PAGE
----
Following a review into operations, the Catholic health and aged care sector is calling on government to create clear lines of communication to avoid a repeat of the confusion at the height of the COVID pandemic. Source: CHA.
Multiple data requests, junior staff in the bureaucracy as contacts and a surge workforce that was untrained and unprepared to work with COVID-affected patients were also some of the challenges facing the operators, according to the report, Lessons Learnt from COVID-19.
The report was compiled by Catholic Health Australia in conjunction with Australian Catholic University, and surveyed executives from four major providers in Victoria: Mercy Health, St John of God Healthcare, St Vincent’s Health Australia and Villa Maria Catholic Homes.
It found that while Australia's medical system and governments could claim credit for beating COVID-19, the operators and bureaucracies could learn valuable lessons from the experience, which saw them forced to adapt quickly from planned but ultimately inaccurate scenarios.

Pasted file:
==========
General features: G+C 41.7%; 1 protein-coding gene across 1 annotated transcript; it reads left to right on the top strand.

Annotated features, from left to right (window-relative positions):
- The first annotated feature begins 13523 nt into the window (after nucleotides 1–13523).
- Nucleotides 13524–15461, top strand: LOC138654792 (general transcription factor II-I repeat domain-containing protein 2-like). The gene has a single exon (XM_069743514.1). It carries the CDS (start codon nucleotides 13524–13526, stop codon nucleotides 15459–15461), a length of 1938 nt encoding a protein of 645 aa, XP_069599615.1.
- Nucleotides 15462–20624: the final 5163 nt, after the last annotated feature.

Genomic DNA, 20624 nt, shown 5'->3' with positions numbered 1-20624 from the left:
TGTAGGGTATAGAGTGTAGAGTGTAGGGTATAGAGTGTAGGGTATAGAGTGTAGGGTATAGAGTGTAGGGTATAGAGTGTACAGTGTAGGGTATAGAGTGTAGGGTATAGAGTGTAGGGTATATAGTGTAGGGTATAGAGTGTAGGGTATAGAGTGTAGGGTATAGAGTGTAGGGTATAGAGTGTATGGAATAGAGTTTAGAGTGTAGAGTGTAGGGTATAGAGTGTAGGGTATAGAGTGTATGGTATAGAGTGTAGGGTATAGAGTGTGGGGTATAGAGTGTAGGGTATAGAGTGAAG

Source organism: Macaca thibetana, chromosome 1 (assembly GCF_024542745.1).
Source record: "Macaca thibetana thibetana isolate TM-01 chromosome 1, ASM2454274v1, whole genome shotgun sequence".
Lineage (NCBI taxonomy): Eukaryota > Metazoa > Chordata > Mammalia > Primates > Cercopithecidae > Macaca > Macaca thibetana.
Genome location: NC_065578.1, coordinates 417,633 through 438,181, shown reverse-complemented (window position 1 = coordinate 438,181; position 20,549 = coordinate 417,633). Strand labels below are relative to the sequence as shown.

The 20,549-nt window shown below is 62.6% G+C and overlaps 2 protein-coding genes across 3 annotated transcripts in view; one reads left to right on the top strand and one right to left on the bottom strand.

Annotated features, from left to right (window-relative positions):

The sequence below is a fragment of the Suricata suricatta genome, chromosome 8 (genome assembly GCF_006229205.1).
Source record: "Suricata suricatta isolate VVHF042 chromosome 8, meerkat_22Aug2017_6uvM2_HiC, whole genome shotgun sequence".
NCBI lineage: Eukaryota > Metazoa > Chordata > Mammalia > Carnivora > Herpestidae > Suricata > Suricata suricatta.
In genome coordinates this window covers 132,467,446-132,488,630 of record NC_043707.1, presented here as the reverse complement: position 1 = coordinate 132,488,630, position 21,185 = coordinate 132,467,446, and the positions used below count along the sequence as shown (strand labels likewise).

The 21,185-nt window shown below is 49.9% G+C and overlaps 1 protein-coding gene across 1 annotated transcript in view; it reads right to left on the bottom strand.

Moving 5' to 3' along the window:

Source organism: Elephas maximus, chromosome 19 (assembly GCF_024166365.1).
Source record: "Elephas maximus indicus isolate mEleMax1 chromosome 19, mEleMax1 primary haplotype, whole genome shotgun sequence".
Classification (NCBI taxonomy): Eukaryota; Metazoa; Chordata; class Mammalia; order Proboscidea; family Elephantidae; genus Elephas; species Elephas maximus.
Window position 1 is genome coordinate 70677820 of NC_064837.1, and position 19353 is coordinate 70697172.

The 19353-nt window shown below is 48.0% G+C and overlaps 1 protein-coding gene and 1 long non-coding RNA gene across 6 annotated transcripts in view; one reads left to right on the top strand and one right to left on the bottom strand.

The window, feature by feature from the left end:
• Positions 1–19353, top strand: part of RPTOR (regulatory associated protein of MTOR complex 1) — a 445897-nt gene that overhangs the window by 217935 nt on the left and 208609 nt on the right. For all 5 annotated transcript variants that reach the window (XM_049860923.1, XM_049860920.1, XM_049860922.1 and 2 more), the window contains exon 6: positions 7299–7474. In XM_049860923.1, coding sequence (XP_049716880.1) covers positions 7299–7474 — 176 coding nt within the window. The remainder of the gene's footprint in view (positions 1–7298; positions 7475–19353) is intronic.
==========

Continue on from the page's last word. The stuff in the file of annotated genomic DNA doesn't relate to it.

Unlike in Europe and other countries around the world, the vast majority of COVID cases and deaths in Australia occurred in aged care facilities, particularly in Victoria, and not in hospitals, which were expecting their intensive care units to be inundated with cases.
The report outlines areas Catholic facilities performed well in during the different waves that hit Australia.
Catholic Health Australia chief Pat Garcia said the review’s findings would serve as a template for what to do, and what not to do, in future pandemics.